- An exchange is a marketplace.
- The main goal is to maintain an orderly & regulated market.
- When a company goes public, it means they are listed on an exchange.
Congratulations, you took a big step in investing and bought your very first stock! Now the question remains, where is that stock traded? You may have heard of the New York Stock Exchange or seen someone ring “the closing bell,” but you never really understood what that meant. Today, let us dive deep into exchanges.
An exchange, in the simplest terms, is a marketplace. Similar to how a farmer’s market sells different types of fruits and vegetables, different exchanges trade different types of stock. For instance, the NASDAQ exchange mainly trades tech stocks. The New York Stock Exchange, the largest stock exchange in the world, trades bigger companies like McDonald’s and Ford. The “opening bell” is wrung at 9:30am to begin trading and the “closing bell” is wrung at 4pm ET to mark the end of trading hours.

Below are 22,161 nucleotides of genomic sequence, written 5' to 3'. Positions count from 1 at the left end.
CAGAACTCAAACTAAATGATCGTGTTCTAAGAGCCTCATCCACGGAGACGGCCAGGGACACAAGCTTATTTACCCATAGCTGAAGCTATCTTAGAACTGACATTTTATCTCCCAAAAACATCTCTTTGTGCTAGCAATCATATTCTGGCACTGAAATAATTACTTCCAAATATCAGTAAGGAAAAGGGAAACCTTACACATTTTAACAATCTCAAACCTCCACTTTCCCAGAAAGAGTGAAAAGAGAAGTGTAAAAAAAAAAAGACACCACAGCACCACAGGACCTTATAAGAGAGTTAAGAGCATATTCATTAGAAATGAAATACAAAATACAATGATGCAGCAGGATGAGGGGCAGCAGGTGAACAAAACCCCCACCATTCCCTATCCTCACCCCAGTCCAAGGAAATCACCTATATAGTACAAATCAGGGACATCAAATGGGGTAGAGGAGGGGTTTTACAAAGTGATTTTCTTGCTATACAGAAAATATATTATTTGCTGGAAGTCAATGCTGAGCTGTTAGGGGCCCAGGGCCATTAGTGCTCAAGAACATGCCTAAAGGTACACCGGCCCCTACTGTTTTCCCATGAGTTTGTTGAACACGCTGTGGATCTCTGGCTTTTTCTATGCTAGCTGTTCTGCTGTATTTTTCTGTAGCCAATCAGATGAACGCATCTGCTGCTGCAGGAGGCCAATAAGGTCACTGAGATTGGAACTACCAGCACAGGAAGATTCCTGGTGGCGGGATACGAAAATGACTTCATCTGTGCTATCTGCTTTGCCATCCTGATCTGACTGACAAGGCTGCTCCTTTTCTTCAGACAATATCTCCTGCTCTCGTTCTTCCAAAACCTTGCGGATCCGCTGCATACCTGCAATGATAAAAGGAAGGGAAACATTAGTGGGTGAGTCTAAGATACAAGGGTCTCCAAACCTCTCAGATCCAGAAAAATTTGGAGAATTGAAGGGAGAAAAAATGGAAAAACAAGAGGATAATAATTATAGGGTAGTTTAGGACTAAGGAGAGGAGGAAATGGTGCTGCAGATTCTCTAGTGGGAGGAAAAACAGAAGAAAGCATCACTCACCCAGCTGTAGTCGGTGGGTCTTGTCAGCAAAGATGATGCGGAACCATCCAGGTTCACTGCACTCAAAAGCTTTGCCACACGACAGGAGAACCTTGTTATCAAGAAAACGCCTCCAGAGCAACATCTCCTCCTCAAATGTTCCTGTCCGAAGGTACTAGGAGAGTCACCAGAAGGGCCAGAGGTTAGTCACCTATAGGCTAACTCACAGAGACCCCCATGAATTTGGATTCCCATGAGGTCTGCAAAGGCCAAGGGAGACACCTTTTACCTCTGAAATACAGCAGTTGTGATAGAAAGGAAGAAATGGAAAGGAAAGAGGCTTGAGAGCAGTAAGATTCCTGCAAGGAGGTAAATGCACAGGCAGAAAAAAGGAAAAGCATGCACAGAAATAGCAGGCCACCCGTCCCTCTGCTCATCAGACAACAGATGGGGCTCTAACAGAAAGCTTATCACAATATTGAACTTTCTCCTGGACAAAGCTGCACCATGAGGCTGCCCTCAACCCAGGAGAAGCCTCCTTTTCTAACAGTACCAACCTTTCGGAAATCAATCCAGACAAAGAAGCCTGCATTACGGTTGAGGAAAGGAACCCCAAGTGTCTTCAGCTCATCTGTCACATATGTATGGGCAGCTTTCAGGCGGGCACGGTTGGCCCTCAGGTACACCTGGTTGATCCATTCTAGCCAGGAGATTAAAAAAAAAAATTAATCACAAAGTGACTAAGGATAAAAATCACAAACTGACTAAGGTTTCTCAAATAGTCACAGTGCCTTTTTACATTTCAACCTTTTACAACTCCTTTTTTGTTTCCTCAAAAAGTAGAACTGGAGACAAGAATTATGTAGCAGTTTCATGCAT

When a company is put up for their Initial Public Offering (or IPO) , it means that they are being listed on an exchange. The highly publicized IPO of Snapchat occurred recently. When they “went public,” Snap Inc. was listed on the New York Stock Exchange.
The reason why publicly traded stocks must be listed on an exchange is to help maintain a fair and orderly market. Sellers and buyers are connected through the exchange with the main goal of protecting investors. You don’t want to buy a stock for $50 while someone in Kentucky is paying $30! Exchanges used to be a physical place where brokers traded throughout the day. More and more, they are become electronic and in turn, more efficient.